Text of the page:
Symptoms And Treatments Of Chagas Disease

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Chagas disease occurs in two stages. The severity and course of infection might be different in people infected at different times in life and in different ways. The first stage is the acute stage, which is characterized by the presence of chagomas. This stage lasts for the first few weeks or months of infection. It usually goes unnoticed because it is either asymptomatic, or the infected only exhibit signs/symptoms that are not entirely unique to the disease. This includes headaches, rash (chagomas), loss of appetite, fever, fatigue, body aches. The signs on physical examination may include mild hepatomegaly or splenomegaly and swollen glands. The most recognized marker of acute Chagas disease is called Romana’s sign, which refers to the swelling of the eyelids on the side of the face nearest the initial infection area (CDC, 2013). Even if these symptoms do occur, they usually fade away on their own, which is why the infection usually persists. If left untreated and/or unnoticed, the infected will end up in the chronic stage of the disease. In this stage, the infection may continue to remain silent for decades, or even throughout the entire life. 30% of infected in this stage will develop cardiac complications (cardiomyopathy, heart failure, cardiac arrest) or intestinal complications (megaesophagus, megacolon) (CDC, 2013). For most patients who develop a cardiac complication, it is too late and there is no treatment besides symptomatic.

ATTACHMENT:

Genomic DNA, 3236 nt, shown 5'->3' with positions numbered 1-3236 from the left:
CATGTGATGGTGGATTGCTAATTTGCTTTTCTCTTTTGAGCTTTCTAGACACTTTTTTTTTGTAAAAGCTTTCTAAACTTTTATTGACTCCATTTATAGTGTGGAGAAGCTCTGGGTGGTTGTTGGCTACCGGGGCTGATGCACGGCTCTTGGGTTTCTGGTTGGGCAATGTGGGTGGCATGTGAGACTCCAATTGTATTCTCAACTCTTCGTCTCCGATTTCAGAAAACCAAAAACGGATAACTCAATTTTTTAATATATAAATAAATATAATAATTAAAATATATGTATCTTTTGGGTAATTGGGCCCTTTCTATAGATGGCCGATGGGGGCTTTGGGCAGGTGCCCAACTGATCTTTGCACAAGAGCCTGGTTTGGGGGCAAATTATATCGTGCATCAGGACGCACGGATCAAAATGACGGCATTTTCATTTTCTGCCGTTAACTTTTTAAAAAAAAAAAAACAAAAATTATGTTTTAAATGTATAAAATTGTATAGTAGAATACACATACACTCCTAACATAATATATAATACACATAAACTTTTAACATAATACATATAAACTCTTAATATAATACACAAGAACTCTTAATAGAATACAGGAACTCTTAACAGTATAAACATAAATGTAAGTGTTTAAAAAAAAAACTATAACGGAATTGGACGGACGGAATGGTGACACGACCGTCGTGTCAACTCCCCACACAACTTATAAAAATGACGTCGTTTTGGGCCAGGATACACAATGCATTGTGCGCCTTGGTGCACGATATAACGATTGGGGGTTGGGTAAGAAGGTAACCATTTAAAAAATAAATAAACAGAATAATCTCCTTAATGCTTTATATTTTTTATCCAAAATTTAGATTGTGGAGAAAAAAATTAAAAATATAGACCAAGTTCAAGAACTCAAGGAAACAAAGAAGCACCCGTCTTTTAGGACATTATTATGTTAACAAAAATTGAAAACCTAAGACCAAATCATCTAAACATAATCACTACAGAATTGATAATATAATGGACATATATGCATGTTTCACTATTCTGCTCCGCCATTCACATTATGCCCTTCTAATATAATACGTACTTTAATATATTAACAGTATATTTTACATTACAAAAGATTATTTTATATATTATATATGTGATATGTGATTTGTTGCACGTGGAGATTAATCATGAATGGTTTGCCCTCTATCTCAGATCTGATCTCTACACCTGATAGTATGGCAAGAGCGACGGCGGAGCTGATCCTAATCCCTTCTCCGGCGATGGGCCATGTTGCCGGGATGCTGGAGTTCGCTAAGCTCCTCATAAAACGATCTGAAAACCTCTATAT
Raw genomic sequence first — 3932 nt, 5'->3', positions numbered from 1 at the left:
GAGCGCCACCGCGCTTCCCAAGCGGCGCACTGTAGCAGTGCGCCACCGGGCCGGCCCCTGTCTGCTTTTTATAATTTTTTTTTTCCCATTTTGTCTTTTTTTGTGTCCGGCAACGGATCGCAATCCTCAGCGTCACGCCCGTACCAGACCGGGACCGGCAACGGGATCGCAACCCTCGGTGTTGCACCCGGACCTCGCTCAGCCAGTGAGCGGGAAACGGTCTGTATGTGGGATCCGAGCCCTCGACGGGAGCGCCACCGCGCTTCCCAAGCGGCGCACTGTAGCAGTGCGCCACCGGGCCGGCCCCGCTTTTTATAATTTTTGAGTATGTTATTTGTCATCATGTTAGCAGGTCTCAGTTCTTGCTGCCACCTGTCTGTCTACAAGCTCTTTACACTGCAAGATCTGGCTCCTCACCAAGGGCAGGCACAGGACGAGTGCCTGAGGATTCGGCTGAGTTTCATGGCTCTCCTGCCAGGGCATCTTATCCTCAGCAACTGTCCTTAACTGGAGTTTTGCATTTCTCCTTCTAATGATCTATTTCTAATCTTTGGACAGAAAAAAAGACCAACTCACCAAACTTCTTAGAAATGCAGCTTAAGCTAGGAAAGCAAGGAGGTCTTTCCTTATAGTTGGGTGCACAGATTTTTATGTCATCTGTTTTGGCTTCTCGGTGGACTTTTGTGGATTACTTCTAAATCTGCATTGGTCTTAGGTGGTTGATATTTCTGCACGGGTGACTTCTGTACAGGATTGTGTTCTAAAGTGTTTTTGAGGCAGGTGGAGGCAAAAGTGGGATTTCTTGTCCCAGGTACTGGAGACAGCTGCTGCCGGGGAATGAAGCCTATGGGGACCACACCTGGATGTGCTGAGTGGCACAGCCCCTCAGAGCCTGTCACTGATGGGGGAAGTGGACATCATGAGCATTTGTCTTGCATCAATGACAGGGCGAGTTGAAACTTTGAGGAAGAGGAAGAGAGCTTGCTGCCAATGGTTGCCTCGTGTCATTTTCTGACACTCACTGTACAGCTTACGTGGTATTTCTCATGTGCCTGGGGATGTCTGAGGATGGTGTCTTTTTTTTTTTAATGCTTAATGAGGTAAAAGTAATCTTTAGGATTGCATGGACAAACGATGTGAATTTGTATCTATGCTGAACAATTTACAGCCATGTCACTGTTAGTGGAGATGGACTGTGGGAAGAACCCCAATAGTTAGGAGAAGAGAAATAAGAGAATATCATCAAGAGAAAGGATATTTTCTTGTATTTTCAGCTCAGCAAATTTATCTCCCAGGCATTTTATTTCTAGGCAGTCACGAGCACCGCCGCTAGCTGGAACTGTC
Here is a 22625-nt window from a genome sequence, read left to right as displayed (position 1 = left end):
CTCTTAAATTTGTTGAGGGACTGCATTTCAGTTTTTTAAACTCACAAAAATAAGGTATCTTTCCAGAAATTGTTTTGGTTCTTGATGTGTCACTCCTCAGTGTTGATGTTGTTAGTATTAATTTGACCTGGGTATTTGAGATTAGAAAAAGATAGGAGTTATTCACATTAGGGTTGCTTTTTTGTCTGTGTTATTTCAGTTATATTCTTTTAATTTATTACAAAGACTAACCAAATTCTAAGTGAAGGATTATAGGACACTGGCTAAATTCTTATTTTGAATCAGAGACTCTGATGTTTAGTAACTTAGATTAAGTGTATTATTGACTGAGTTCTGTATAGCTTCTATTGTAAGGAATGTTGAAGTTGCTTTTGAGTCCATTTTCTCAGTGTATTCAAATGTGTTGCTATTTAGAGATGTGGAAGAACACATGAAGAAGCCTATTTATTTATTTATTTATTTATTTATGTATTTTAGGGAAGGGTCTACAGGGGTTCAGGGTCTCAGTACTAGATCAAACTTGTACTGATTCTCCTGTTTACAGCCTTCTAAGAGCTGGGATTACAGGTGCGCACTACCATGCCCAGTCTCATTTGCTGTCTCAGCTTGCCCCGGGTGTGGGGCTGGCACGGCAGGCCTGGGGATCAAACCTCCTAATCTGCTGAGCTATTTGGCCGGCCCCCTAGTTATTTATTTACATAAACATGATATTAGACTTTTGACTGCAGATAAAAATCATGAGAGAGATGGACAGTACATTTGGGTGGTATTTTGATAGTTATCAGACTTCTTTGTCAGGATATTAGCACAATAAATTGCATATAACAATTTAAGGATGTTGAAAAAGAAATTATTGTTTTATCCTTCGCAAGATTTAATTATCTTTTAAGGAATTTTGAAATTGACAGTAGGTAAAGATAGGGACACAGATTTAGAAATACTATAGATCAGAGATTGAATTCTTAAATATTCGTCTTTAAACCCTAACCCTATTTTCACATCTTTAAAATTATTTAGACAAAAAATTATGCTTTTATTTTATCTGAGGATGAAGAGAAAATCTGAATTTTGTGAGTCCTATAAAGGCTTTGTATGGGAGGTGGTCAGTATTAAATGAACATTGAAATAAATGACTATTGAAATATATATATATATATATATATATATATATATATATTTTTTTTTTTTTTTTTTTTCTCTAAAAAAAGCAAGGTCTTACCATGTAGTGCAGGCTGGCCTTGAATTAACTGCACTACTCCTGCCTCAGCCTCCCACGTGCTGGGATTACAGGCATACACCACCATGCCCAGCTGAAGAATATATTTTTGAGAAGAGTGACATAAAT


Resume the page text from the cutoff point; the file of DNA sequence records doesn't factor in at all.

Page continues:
Chagas disease can be diagnosed by

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